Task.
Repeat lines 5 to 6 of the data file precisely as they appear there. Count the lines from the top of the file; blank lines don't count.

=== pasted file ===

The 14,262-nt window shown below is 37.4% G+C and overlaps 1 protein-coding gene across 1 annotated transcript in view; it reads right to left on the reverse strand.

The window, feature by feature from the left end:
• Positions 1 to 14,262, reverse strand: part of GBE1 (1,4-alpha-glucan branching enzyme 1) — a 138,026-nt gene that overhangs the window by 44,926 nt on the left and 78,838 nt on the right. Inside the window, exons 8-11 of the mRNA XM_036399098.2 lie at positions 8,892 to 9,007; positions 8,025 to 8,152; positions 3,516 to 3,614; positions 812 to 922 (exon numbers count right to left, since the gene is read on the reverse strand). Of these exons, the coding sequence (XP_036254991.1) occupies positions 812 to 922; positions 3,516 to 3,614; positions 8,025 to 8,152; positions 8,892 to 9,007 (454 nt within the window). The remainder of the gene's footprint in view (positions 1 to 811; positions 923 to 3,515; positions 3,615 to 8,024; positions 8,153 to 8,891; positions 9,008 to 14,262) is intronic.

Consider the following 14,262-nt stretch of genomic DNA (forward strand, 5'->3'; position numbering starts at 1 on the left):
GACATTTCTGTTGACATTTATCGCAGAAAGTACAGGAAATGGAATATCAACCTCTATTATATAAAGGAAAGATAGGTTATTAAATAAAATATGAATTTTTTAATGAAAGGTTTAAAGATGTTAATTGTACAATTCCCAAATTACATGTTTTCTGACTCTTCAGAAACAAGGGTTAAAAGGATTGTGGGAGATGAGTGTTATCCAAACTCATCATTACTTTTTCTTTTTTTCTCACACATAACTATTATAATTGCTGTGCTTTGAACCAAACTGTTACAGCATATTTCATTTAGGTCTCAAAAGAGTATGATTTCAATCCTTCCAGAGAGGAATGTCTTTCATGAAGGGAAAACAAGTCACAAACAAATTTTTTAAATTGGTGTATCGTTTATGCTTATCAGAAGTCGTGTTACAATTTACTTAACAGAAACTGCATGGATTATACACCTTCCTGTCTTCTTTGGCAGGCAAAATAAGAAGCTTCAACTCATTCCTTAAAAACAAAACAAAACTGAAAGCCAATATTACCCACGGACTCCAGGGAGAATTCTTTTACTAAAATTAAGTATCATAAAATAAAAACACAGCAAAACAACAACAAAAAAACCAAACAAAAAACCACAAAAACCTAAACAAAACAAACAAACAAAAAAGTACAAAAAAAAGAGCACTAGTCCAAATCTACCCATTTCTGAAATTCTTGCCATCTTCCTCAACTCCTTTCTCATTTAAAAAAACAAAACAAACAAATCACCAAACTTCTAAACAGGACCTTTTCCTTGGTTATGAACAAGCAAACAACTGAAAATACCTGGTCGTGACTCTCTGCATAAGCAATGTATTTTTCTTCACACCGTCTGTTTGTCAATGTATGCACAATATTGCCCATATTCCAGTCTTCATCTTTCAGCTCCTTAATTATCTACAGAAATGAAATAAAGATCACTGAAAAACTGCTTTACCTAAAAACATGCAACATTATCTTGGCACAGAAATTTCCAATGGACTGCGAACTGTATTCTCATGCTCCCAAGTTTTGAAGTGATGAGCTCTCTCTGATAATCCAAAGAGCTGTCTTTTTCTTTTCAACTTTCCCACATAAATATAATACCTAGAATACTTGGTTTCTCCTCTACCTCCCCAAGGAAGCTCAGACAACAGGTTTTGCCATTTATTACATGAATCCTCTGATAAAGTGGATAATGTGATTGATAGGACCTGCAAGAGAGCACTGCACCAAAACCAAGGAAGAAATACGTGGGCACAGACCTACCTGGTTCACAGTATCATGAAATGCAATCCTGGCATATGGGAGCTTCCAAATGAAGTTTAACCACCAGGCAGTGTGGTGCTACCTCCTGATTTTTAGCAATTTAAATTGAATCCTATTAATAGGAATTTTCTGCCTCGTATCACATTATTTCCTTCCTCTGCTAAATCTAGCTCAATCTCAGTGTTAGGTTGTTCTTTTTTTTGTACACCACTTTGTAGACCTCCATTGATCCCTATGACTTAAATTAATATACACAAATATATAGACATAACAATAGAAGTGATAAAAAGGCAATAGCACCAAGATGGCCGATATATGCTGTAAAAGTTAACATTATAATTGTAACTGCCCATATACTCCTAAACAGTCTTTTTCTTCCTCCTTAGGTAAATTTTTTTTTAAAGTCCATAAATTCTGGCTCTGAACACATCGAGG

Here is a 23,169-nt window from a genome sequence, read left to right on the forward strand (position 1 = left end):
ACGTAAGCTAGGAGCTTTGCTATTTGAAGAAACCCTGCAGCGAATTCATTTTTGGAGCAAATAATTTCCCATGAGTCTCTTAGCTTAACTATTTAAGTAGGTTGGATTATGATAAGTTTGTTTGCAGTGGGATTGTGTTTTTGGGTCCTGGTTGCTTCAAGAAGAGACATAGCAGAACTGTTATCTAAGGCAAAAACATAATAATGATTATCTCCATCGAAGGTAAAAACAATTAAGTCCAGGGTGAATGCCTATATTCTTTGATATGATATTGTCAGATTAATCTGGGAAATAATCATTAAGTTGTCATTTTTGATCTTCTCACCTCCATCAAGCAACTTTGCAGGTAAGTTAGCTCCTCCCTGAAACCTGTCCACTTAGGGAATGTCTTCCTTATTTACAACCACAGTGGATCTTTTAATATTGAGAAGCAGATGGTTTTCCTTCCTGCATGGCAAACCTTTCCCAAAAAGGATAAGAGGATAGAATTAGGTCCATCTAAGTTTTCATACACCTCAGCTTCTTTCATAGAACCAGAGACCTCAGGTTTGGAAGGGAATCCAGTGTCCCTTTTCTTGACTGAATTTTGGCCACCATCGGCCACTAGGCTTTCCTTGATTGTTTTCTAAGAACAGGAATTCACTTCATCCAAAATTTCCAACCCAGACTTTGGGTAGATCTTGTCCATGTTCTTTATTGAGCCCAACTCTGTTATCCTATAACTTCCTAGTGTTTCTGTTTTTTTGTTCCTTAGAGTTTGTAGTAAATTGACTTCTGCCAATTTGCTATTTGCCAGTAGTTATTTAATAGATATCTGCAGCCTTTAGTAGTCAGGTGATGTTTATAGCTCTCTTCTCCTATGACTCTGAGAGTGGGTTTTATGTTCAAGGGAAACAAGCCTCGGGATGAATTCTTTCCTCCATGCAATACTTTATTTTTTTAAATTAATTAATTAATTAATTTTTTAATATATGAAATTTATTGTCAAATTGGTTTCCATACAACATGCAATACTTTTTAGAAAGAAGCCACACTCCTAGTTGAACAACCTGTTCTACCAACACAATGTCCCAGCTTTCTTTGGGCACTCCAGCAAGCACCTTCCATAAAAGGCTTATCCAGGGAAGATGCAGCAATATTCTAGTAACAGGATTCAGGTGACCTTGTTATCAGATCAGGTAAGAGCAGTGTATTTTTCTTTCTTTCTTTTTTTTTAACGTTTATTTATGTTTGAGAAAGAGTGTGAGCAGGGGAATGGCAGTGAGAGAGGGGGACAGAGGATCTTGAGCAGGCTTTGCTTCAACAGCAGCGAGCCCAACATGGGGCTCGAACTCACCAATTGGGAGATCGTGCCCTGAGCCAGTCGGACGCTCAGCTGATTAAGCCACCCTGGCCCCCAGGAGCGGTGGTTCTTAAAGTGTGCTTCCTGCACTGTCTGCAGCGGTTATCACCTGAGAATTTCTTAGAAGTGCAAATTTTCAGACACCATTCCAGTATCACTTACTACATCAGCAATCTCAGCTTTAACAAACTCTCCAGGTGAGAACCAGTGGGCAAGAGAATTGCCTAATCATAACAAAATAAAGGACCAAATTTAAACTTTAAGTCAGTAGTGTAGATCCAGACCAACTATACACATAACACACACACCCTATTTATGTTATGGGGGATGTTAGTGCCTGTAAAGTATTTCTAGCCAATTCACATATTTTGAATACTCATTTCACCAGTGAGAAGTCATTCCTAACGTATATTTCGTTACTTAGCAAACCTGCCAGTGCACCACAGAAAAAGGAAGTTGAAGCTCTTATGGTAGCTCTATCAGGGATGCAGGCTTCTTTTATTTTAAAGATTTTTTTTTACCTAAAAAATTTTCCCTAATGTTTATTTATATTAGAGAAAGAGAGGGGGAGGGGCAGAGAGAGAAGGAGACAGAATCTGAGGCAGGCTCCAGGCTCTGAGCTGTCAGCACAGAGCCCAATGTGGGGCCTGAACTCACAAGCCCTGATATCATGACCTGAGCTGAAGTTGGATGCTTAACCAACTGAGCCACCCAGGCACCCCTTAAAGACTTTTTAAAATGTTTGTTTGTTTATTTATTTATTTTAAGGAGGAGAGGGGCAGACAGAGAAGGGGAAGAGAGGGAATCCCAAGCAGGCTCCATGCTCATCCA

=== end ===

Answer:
GACATTTCTGTTGACATTTATCGCAGAAAGTACAGGAAATGGAATATCAACCTCTATTATATAAAGGAAAGATAGGTTATTAAATAAAATATGAATTTTTTAATGAAAGGTTTAAAGATGTTAATTGTACAATTCCCAAATTACATGTTTTCTGACTCTTCAGAAACAAGGGTTAAAAGGATTGTGGGAGATGAGTGTTATCCAAACTCATCATTACTTTTTCTTTTTTTCTCACACATAACTATTATAATTGCTGTGCTTTGAACCAAACTGTTACAGCATATTTCATTTAGGTCTCAAAAGAGTATGATTTCAATCCTTCCAGAGAGGAATGTCTTTCATGAAGGGAAAACAAGTCACAAACAAATTTTTTAAATTGGTGTATCGTTTATGCTTATCAGAAGTCGTGTTACAATTTACTTAACAGAAACTGCATGGATTATACACCTTCCTGTCTTCTTTGGCAGGCAAAATAAGAAGCTTCAACTCATTCCTTAAAAACAAAACAAAACTGAAAGCCAATATTACCCACGGACTCCAGGGAGAATTCTTTTACTAAAATTAAGTATCATAAAATAAAAACACAGCAAAACAACAACAAAAAAACCAAACAAAAAACCACAAAAACCTAAACAAAACAAACAAACAAAAAAGTACAAAAAAAAGAGCACTAGTCCAAATCTACCCATTTCTGAAATTCTTGCCATCTTCCTCAACTCCTTTCTCATTTAAAAAAACAAAACAAACAAATCACCAAACTTCTAAACAGGACCTTTTCCTTGGTTATGAACAAGCAAACAACTGAAAATACCTGGTCGTGACTCTCTGCATAAGCAATGTATTTTTCTTCACACCGTCTGTTTGTCAATGTATGCACAATATTGCCCATATTCCAGTCTTCATCTTTCAGCTCCTTAATTATCTACAGAAATGAAATAAAGATCACTGAAAAACTGCTTTACCTAAAAACATGCAACATTATCTTGGCACAGAAATTTCCAATGGACTGCGAACTGTATTCTCATGCTCCCAAGTTTTGAAGTGATGAGCTCTCTCTGATAATCCAAAGAGCTGTCTTTTTCTTTTCAACTTTCCCACATAAATATAATACCTAGAATACTTGGTTTCTCCTCTACCTCCCCAAGGAAGCTCAGACAACAGGTTTTGCCATTTATTACATGAATCCTCTGATAAAGTGGATAATGTGATTGATAGGACCTGCAAGAGAGCACTGCACCAAAACCAAGGAAGAAATACGTGGGCACAGACCTACCTGGTTCACAGTATCATGAAATGCAATCCTGGCATATGGGAGCTTCCAAATGAAGTTTAACCACCAGGCAGTGTGGTGCTACCTCCTGATTTTTAGCAATTTAAATTGAATCCTATTAATAGGAATTTTCTGCCTCGTATCACATTATTTCCTTCCTCTGCTAAATCTAGCTCAATCTCAGTGTTAGGTTGTTCTTTTTTTTGTACACCACTTTGTAGACCTCCATTGATCCCTATGACTTAAATTAATATACACAAATATATAGACATAACAATAGAAGTGATAAAAAGGCAATAGCACCAAGATGGCCGATATATGCTGTAAAAGTTAACATTATAATTGTAACTGCCCATATACTCCTAAACAGTCTTTTTCTTCCTCCTTAGGTAAATTTTTTTTTAAAGTCCATAAATTCTGGCTCTGAACACATCGAGG

Here is a 23,169-nt window from a genome sequence, read left to right on the forward strand (position 1 = left end):